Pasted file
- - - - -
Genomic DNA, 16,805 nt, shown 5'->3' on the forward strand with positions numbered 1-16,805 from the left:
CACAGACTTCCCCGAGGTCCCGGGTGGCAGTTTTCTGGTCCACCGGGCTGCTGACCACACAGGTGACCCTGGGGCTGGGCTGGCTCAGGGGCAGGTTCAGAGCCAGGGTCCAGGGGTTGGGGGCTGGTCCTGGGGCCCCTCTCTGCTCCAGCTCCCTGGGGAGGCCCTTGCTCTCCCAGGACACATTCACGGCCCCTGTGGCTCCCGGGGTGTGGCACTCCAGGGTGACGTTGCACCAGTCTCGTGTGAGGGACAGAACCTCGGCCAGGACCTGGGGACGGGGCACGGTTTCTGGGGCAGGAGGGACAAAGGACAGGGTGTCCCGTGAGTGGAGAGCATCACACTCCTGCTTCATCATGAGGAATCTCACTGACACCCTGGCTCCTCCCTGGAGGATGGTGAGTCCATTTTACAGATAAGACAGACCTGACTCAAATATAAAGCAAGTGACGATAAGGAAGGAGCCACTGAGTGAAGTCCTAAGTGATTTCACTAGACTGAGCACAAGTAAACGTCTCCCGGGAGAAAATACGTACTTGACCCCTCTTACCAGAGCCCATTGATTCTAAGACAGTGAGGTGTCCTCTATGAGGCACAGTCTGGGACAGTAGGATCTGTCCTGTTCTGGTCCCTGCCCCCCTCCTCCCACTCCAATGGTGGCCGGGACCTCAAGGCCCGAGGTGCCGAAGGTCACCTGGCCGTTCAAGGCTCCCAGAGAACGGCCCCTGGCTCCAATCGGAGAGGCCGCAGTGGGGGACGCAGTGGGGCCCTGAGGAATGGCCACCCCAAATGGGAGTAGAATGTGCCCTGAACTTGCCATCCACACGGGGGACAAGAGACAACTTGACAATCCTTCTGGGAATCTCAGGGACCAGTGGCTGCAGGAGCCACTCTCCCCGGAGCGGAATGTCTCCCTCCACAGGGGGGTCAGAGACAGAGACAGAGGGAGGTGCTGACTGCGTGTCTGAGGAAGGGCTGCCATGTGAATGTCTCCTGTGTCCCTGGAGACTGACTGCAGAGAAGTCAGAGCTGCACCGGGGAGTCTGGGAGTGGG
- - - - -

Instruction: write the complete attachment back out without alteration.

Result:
Genomic DNA, 16,805 nt, shown 5'->3' on the forward strand with positions numbered 1-16,805 from the left:
CACAGACTTCCCCGAGGTCCCGGGTGGCAGTTTTCTGGTCCACCGGGCTGCTGACCACACAGGTGACCCTGGGGCTGGGCTGGCTCAGGGGCAGGTTCAGAGCCAGGGTCCAGGGGTTGGGGGCTGGTCCTGGGGCCCCTCTCTGCTCCAGCTCCCTGGGGAGGCCCTTGCTCTCCCAGGACACATTCACGGCCCCTGTGGCTCCCGGGGTGTGGCACTCCAGGGTGACGTTGCACCAGTCTCGTGTGAGGGACAGAACCTCGGCCAGGACCTGGGGACGGGGCACGGTTTCTGGGGCAGGAGGGACAAAGGACAGGGTGTCCCGTGAGTGGAGAGCATCACACTCCTGCTTCATCATGAGGAATCTCACTGACACCCTGGCTCCTCCCTGGAGGATGGTGAGTCCATTTTACAGATAAGACAGACCTGACTCAAATATAAAGCAAGTGACGATAAGGAAGGAGCCACTGAGTGAAGTCCTAAGTGATTTCACTAGACTGAGCACAAGTAAACGTCTCCCGGGAGAAAATACGTACTTGACCCCTCTTACCAGAGCCCATTGATTCTAAGACAGTGAGGTGTCCTCTATGAGGCACAGTCTGGGACAGTAGGATCTGTCCTGTTCTGGTCCCTGCCCCCCTCCTCCCACTCCAATGGTGGCCGGGACCTCAAGGCCCGAGGTGCCGAAGGTCACCTGGCCGTTCAAGGCTCCCAGAGAACGGCCCCTGGCTCCAATCGGAGAGGCCGCAGTGGGGGACGCAGTGGGGCCCTGAGGAATGGCCACCCCAAATGGGAGTAGAATGTGCCCTGAACTTGCCATCCACACGGGGGACAAGAGACAACTTGACAATCCTTCTGGGAATCTCAGGGACCAGTGGCTGCAGGAGCCACTCTCCCCGGAGCGGAATGTCTCCCTCCACAGGGGGGTCAGAGACAGAGACAGAGGGAGGTGCTGACTGCGTGTCTGAGGAAGGGCTGCCATGTGAATGTCTCCTGTGTCCCTGGAGACTGACTGCAGAGAAGTCAGAGCTGCACCGGGGAGTCTGGGAGTGGG